From 1901 to 2022, how far are we from truly understanding the pathogenesis of age-related dementia?

Xing Fang, Jin Zhang, Richard J. Roman, Fan Fan

Research output: Contribution to journalComment/debatepeer-review

21 Scopus citations


From the first described AD case in 1901 to the current year 2022, understanding the pathogenesis of Alzheimer’s disease (AD) and dementia has undergone a long and tortuous journey. Many mechanisms of AD etiology have been proposed and studied. However, current medications and FDA-approved treatments cannot cure AD and AD-related dementias (AD/ADRD). Recently, brain hypoperfusion associated with neurovascular dysfunction was recognized as one of the causal factors in the development of AD dementia. Arteriosclerotic changes were observed in the first AD case. A recent study reported that the functional hyperemic response to whisker stimulation was reduced in 9–12 months old atherosclerotic mice. Interestingly, they found that evoked hemodynamic responses were not altered in age-matched AD mice or AD mice with superimposed atherosclerosis using 2D-optical imaging spectroscopy in chronic studies. However, functional hyperemia was impaired in AD mice using the same approach in an acute study. It is essential to scrutinize the available data critically since different genetic backgrounds, ages, sexes of studied animal models, and different approaches used for the same function even structural examination may provide opposite information. We certainly are closer to truly understanding the pathogenesis of dementia. We expect positive results from using aducanumab (Aduhelm®) as the first FDA-approved anti-amyloid monoclonal antibody as a treatment for AD/ADRD. We hope to identify and develop new drugs targeting other potential contributing mechanisms such as the cerebral vascular pathways.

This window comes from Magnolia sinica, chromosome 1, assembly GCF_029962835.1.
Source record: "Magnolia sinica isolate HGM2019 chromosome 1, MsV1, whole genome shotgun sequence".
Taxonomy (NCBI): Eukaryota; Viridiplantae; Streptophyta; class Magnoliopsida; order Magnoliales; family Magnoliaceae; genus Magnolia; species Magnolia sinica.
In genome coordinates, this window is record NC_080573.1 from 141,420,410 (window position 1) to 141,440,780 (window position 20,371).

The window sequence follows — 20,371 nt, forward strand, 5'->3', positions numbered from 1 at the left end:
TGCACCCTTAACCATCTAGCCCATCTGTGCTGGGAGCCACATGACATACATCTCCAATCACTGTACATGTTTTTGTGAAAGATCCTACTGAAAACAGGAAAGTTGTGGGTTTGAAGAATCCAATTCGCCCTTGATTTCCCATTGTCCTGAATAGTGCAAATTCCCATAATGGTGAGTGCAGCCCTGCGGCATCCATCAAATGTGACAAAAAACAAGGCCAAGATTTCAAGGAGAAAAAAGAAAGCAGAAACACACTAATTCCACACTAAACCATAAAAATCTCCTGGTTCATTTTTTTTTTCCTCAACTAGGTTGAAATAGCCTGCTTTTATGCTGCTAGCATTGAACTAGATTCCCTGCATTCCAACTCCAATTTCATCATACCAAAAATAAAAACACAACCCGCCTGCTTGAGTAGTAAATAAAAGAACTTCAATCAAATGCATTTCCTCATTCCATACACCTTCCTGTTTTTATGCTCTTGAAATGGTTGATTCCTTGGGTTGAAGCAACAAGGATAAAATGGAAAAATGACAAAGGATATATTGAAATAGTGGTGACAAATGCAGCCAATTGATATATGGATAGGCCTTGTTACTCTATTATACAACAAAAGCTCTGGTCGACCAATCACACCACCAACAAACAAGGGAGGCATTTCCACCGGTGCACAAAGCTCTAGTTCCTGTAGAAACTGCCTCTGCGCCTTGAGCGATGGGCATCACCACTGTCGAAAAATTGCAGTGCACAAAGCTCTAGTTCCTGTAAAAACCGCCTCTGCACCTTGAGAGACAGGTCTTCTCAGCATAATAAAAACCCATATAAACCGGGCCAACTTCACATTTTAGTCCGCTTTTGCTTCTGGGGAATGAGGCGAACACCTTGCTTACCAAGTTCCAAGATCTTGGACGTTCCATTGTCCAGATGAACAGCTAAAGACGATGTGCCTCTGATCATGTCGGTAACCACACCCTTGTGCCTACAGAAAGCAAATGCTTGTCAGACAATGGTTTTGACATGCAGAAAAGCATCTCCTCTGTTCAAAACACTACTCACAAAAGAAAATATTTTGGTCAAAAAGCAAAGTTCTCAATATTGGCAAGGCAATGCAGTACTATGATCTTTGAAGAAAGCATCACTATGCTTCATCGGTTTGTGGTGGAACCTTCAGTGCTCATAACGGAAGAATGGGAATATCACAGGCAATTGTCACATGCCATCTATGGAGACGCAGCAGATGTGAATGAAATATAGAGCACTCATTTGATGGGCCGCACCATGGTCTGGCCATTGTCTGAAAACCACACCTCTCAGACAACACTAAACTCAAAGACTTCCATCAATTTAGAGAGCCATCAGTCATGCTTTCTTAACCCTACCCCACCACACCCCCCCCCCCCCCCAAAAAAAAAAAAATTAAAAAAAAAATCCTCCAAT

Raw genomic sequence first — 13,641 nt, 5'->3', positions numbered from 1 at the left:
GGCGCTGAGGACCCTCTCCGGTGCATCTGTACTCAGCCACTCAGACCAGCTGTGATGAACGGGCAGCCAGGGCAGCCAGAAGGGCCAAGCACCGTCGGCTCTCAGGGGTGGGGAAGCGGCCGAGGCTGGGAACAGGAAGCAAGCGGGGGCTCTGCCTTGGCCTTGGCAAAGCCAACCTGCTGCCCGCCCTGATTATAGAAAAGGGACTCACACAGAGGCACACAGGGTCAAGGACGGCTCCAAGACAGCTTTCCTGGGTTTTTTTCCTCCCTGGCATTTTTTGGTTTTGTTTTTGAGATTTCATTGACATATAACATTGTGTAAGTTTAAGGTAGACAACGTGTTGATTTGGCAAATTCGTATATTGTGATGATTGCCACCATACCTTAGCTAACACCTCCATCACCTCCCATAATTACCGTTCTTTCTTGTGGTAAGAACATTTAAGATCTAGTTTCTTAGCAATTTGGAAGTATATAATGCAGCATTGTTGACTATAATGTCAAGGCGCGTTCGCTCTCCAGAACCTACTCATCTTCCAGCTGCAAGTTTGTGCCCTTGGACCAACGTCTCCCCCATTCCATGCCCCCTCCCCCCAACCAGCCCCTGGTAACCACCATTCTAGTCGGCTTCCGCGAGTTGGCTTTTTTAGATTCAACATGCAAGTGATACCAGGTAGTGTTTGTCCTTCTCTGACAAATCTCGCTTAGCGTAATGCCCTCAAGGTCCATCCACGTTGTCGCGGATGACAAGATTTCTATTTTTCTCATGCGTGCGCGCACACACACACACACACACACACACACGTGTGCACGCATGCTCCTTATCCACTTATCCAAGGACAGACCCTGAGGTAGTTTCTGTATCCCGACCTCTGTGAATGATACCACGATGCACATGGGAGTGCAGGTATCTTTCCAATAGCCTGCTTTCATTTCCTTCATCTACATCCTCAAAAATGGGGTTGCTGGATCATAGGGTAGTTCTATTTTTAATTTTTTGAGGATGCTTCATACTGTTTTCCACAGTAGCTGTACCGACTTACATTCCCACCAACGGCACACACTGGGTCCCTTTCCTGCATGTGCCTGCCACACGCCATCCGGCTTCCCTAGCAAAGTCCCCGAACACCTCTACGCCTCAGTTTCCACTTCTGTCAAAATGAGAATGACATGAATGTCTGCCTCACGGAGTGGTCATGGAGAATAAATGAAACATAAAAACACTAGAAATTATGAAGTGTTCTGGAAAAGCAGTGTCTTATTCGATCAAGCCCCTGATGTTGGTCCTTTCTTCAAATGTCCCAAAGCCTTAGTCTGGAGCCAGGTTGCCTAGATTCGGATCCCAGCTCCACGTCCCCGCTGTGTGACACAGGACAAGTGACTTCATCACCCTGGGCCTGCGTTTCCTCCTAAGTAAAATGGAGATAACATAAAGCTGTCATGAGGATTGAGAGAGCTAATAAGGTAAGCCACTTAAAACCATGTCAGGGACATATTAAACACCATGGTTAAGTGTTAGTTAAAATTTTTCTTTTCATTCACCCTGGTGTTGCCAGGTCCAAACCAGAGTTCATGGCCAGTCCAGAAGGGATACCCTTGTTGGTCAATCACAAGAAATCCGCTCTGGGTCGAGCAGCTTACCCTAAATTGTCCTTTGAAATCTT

Original languageEnglish (US)
Pages (from-to)1879-1883
Number of pages5
Issue number3
StatePublished - Jun 2022
Externally publishedYes


  • Aging
  • Alzheimer’s disease
  • Cerebrovascular pathology
  • Dementia

ASJC Scopus subject areas

  • Aging
  • veterinary (miscalleneous)
  • Complementary and alternative medicine
  • Geriatrics and Gerontology
  • Cardiology and Cardiovascular Medicine


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